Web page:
Beneficial Approaches in This New Age of Austerity
Even as the economy inches toward a full recovery, local, state and federal government budgets are under heavy stress. The word “austerity” has become more popular — well, maybe not more popular, but definitely more frequently used — as lawmakers look for places to trim spending.
For security companies, this poses some serious challenges. The public sector buys billions of dollars worth of security products, and budget cutbacks can mean fewer contracts.
So how does an electronic security business cope? This summer’s Security Industry Association (SIA) Government Summit will offer some answers. By looking at issues related to tightening government budgets, the June 21 – 22 public policy conference in Washington, D.C., aims to give both security industry professionals and government end-users a way to find mutually beneficial approaches in this new age of austerity.
With high-level speakers from Congress, federal agencies, the security industry and the media, the Government Summit provides information about what is happening in Washington D.C., and state capitals, how it affects the security business, and what attendees can do to influence events.
In 2010, for example, Government Summit attendees heard from former Department of Homeland Security (DHS) Secretary Michael Chertoff, Pulitzer Prize-winning columnist George Will, former White House Press Secretary Mike McCurry and senior federal officials from DHS and other agencies. The discussions covered a wide range of topics united by a single goal — promoting security.
This year, commentators Bill Kristol and Bill Press have been booked for a point-counterpoint session on politics, Congress and the 2012 presidential race. In addition, SIA is again scheduling top government officials to break down security issues as they relate to the government for attendees.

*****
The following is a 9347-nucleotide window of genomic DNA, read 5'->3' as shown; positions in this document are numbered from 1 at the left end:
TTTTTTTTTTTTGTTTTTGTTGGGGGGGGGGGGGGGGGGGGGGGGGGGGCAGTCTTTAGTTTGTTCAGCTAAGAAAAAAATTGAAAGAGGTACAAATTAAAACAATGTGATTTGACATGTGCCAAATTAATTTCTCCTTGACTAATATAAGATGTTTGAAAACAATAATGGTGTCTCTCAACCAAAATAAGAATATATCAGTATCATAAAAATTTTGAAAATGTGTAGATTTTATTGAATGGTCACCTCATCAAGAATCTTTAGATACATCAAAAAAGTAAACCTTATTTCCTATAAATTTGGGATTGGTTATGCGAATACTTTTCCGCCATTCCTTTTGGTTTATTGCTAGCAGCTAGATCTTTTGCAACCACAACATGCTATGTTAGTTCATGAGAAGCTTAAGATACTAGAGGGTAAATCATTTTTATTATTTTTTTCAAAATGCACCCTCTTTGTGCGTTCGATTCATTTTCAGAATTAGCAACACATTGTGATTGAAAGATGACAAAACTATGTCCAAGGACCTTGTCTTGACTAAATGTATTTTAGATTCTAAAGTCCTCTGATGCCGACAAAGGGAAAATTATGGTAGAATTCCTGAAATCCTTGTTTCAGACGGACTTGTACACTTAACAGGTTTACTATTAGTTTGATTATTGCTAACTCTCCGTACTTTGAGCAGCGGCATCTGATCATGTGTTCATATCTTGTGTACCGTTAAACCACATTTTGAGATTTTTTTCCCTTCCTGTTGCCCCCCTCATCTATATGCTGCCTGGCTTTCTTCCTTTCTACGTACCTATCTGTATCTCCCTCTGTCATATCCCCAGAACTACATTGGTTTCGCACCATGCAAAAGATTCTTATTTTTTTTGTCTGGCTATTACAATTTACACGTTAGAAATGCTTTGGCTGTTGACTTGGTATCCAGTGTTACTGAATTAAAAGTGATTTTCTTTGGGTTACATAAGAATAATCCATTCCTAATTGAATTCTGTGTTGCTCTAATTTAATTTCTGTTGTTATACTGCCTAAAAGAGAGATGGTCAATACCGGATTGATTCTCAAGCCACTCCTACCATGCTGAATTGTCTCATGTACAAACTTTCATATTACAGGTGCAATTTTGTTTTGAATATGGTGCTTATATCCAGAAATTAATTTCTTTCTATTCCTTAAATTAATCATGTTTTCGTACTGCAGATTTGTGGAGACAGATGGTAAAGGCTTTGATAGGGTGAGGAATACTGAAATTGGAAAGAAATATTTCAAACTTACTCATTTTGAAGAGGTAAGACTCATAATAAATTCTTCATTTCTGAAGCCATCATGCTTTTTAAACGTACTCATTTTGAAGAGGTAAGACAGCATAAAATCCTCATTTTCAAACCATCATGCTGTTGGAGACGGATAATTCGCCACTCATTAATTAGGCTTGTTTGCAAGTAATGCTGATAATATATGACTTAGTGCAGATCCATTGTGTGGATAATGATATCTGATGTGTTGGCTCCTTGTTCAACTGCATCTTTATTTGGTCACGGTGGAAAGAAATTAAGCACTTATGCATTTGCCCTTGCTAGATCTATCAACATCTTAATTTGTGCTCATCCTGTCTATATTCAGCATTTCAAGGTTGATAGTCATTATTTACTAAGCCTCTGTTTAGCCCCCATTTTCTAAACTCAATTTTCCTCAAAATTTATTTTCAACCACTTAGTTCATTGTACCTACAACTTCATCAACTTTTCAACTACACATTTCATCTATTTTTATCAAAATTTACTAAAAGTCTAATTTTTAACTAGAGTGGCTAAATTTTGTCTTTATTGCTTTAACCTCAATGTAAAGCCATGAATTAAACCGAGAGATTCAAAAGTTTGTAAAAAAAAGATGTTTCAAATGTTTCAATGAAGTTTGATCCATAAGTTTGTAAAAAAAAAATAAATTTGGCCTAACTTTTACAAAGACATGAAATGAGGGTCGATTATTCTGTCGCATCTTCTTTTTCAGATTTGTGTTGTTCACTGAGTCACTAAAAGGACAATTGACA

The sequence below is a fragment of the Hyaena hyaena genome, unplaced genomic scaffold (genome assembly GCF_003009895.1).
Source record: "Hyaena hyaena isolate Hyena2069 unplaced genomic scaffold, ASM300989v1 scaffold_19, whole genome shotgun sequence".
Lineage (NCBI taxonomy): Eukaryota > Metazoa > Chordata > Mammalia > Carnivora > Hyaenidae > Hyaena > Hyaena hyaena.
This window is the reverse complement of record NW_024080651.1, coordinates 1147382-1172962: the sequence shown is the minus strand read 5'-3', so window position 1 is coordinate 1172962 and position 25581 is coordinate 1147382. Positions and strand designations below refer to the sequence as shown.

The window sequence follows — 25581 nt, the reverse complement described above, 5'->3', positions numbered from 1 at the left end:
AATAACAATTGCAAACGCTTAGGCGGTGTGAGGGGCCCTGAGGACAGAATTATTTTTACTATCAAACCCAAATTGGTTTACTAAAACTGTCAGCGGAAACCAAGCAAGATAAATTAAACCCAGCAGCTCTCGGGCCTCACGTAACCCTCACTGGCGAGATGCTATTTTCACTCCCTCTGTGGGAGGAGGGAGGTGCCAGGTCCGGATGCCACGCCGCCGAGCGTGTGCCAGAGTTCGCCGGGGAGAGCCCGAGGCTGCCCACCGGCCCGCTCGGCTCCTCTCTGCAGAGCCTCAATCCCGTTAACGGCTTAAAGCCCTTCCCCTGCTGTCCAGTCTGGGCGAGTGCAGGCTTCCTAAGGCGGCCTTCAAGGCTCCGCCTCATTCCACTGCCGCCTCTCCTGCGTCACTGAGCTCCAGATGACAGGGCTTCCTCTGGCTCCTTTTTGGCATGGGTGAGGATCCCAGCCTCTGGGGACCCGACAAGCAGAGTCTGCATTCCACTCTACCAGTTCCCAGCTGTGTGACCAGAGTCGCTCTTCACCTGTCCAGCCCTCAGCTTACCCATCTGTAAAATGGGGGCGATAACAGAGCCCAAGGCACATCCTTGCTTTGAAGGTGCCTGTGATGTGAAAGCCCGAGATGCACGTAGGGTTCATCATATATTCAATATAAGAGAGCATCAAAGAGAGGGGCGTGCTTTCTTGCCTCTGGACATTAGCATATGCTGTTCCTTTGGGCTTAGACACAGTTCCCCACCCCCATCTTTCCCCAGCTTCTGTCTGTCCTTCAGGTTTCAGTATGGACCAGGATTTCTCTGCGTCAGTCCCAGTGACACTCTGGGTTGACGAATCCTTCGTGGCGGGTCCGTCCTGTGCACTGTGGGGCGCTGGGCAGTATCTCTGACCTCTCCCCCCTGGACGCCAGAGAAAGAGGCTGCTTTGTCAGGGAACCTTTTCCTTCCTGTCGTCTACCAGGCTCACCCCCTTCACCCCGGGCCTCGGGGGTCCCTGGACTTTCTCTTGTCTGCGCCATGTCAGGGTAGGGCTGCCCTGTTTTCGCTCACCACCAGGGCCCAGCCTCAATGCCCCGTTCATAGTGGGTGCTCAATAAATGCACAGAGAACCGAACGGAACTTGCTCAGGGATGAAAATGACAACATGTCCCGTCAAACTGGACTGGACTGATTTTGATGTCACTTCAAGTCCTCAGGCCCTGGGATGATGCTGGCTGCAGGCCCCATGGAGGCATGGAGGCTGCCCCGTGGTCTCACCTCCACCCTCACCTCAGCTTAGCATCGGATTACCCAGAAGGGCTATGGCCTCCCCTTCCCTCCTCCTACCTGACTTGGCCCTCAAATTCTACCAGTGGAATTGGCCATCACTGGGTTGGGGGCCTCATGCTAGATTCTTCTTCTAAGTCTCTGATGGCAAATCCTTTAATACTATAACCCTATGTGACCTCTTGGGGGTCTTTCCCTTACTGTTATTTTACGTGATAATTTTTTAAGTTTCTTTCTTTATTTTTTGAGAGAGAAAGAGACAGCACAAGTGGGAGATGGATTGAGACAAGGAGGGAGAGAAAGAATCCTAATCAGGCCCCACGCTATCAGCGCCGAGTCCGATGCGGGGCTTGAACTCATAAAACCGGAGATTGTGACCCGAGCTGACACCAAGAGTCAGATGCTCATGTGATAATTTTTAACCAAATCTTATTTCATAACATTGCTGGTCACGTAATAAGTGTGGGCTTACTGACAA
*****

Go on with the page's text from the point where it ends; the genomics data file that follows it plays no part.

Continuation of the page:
Budget matters and procurement will be only a part of the program, though. While the agenda was still being assembled at the time of writing, attendees can expect to hear about several other topics that affect how they do business, such as standards, federal identity management initiatives, biometrics, cloud computing, privacy matters and chemical security. After all, even when government is not doing the buying, it still can have a significant impact on the industry. Laws can restrict the use of biometrics, radio frequency identification (RFID) and other security technologies, for example, and standards used by the government are often adopted by the private sector. Even companies without government contracts, then, must understand the impact that public policy has on their business.
As often seems to be the case, this is an interesting, fluid time for the security industry. Security needs remain high and advancing technologies hold the promise of innovative solutions, but budget and economic issues limit acquisition in both the public and private sectors and privacy concerns and other apprehensions about the use of technology — whether well-founded or not — can have the same effect. The SIA Government Summit provides important analyses of these issues by the experts, along with the opportunity to network with officials who make security decisions for the government, giving attendees unique insights that can improve their strategic planning.
For more information about the SIA Government Summit, visit www.siaonline.org/govsummit.